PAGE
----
It's very strange; when I get to the victory of Octavian at the Battle of Actium, it's as if a switch gets flipped in my brain. Rome stops being "Rome", even though all of the notable surviving architecture dates to the Imperial period. I most recently felt this when listening to S.P.Q.R. by Mary Beard. I finished it, but it was a bit of a slog.

    The best clues will be on his coinage, as the inscription in the Piazza Colonna is not original.…inage-of-marcus-aurelius/

    It seems he was given the name upon his adoption by Antoninus Pius, well before he became emperor. Perhaps with the meaning of something like Hadrian's "Golden Boy"?

    My interest in Roman history is mostly confined to the period of the Late Republic; I don't think I've ever read a biography of him.

    That's all to the good, Cassius :)

    To clarify one further point, what I wrote about democracy, franchise, etc. doesn't derive from "absolute truth (TM)" or any such thing. I meant to draw a clear line between what Epicurus said about justice, which is the premise, and the things that necessarily follow from that premise. To speak of a system of justice where the strong make decisions and the weak suffer what they must is a contradiction in terms, if we're using his definition of justice. His conception of pleasure as the good is built into that definition, and a rational (though not a moral) political theory can, I think, be derived from it.

    I certainly recognize what you're saying about the emotive nature of slavery as a concept, and the tendency to get mushy in our thinking about it.

    I agree with you that just using the word 'moral' is a problem, and that there is no "outside moral standard"--what in philosophy is often called a Transcendental Moral 'Ought'. This relates to David Hume's famous formulation, afterward called "Hume's Guillotine"; There is no possible account of how things are that can tell us how things ought to be. There are no Transcendental Moral Oughts, but there are what we call "Rational Oughts"; this is usually an "if-then" statement. If you want a society that recognizes private property, then you ought to criminalize theft. That's not a moral argument, but a rational one.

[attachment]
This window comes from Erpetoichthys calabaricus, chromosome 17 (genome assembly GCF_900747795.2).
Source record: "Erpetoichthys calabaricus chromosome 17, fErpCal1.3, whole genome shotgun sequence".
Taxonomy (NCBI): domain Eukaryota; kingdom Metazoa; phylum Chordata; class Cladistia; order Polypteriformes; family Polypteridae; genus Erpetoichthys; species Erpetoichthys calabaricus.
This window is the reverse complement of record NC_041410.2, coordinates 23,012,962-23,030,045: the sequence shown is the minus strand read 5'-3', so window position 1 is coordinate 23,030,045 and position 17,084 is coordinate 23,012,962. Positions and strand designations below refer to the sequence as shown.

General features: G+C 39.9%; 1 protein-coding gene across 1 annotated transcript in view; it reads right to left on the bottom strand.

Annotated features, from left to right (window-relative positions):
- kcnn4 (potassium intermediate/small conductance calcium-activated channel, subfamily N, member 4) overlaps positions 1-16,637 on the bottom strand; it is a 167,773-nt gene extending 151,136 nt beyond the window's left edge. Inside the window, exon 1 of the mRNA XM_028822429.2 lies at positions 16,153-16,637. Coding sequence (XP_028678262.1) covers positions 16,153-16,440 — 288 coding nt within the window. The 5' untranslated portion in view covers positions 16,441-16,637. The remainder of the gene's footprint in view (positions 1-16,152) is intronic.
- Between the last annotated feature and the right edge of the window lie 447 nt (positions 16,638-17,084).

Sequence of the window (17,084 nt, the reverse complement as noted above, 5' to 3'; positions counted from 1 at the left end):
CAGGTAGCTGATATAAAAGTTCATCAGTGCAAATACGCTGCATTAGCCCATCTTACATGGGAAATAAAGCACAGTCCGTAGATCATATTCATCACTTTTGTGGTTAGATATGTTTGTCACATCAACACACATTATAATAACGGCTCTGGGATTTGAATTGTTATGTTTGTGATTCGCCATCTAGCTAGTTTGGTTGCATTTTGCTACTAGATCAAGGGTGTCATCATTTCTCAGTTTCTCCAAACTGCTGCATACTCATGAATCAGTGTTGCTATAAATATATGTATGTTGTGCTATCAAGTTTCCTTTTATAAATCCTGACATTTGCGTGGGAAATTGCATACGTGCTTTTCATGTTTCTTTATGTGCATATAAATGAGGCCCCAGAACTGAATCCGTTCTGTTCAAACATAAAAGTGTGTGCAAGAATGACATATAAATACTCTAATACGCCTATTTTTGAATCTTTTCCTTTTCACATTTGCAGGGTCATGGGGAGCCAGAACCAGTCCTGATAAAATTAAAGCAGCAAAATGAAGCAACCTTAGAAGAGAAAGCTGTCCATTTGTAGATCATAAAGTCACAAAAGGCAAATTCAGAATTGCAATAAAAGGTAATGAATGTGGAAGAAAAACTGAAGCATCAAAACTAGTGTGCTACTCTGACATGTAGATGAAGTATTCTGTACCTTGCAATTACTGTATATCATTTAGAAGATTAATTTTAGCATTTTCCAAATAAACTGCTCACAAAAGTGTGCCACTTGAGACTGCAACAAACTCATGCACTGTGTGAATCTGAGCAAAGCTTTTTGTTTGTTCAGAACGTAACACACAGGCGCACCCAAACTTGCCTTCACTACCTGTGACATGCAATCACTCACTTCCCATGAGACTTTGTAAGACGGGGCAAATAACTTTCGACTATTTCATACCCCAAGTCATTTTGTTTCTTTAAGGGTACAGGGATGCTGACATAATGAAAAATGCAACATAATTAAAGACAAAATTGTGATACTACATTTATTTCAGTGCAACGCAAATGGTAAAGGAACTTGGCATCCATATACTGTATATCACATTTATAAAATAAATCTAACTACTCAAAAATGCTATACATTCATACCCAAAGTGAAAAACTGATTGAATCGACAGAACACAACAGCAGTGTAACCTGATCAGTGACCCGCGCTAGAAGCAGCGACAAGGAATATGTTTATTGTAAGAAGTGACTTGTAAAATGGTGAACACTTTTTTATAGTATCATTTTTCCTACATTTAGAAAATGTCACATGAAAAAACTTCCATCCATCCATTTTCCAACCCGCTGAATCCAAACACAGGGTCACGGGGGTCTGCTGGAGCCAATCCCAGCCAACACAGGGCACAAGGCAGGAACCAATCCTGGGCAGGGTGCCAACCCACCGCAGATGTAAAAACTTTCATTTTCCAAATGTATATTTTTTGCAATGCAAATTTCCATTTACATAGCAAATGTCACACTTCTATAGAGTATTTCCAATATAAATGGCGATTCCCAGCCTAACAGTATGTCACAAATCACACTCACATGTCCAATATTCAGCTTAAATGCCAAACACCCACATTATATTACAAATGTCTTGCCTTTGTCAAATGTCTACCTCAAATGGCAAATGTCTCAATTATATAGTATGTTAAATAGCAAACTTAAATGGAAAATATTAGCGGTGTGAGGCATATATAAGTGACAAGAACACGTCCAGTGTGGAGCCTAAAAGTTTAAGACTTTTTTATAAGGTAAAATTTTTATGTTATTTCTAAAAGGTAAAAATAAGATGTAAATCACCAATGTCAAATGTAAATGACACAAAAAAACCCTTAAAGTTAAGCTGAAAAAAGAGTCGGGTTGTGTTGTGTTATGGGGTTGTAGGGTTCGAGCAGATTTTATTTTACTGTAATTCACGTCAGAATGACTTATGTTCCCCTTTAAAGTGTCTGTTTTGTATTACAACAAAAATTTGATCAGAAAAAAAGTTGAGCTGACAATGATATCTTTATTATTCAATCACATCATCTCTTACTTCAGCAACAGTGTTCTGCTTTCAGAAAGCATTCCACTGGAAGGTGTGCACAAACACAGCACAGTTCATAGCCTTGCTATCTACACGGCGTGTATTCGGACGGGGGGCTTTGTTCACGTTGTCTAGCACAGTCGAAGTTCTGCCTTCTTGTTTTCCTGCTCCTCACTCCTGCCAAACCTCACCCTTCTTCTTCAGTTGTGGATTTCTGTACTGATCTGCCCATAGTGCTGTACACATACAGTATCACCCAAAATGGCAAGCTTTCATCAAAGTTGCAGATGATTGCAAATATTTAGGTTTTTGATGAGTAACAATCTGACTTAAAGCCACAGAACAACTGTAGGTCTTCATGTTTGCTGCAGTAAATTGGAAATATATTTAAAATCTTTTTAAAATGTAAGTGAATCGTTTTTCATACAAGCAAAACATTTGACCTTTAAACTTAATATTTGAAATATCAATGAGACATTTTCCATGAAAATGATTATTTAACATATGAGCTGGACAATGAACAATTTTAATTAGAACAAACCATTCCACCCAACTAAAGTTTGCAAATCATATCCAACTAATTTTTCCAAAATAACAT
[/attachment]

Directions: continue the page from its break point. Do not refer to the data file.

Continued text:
So perhaps I would reformulate that sentence. An Epicurean can make a rational case against slavery by citing the non-willingness of the slave as an impediment to justice, by definition.

    Could the thief make the same defense as the slave? "That may be your convention, but I didn't agree to it. My convention says I can take what I want." I don't believe so; the thief is pleading himself out of the pact, and therefore forfeits its protection. The slave is trying to plead himself into the pact, and is therefore worthy of it.

    Another way to put it; if a man takes as his mantra that line from Achilles--that there are no pacts between lions (himself) and men (society)--then he can't very well complain when society treats him like they would a man-eating lion, can he? This is again a rational rather than a moral conclusion.

    Good points! It always helps to clarify one's thinking.

    Some part of my brain is snagging on that orientation line.

    I believe the author means it to correlate with the line above. As in, "The Stoics believe that the source of moral authority is Natural Law, and the orientation of moral authority is that it applies universally to everyone." And, "The Epicureans believe that the source of moral authority is human agreement, and the orientation of moral authority is that its application is relative to varying human agreements."

    It is not Universalist in the sense that some Christian sects are Universalist (that is, in their eschatology--"all souls end up in heaven").

    As for moral relativism, which will no doubt be a charge leveled against Epicurus, the false assumption here is that the victims of a given covenant of justice have necessarily given it their assent. An Epicurean may well argue that slavery was immoral even in ancient Greece, in spite of their social conventions, specifically because the slave was never a party to the 'social contract' in the first place. The first lesson for the Epicurean to draw from this is the necessity of securing protection from other men, by means of self-sufficiency and friendship. The second lesson is this; that when the argument qualifying the idea of justice-by-convention is taken to it's natural conclusion, it is in the end an argument for democracy; for general franchise; for limited government; and for free expression.

    The "Natural Law", by contrast will always be a cudgel in the hands of dictators and theocrats, for whom moral certitude forms the thin veneer of respectability concealing their depredations.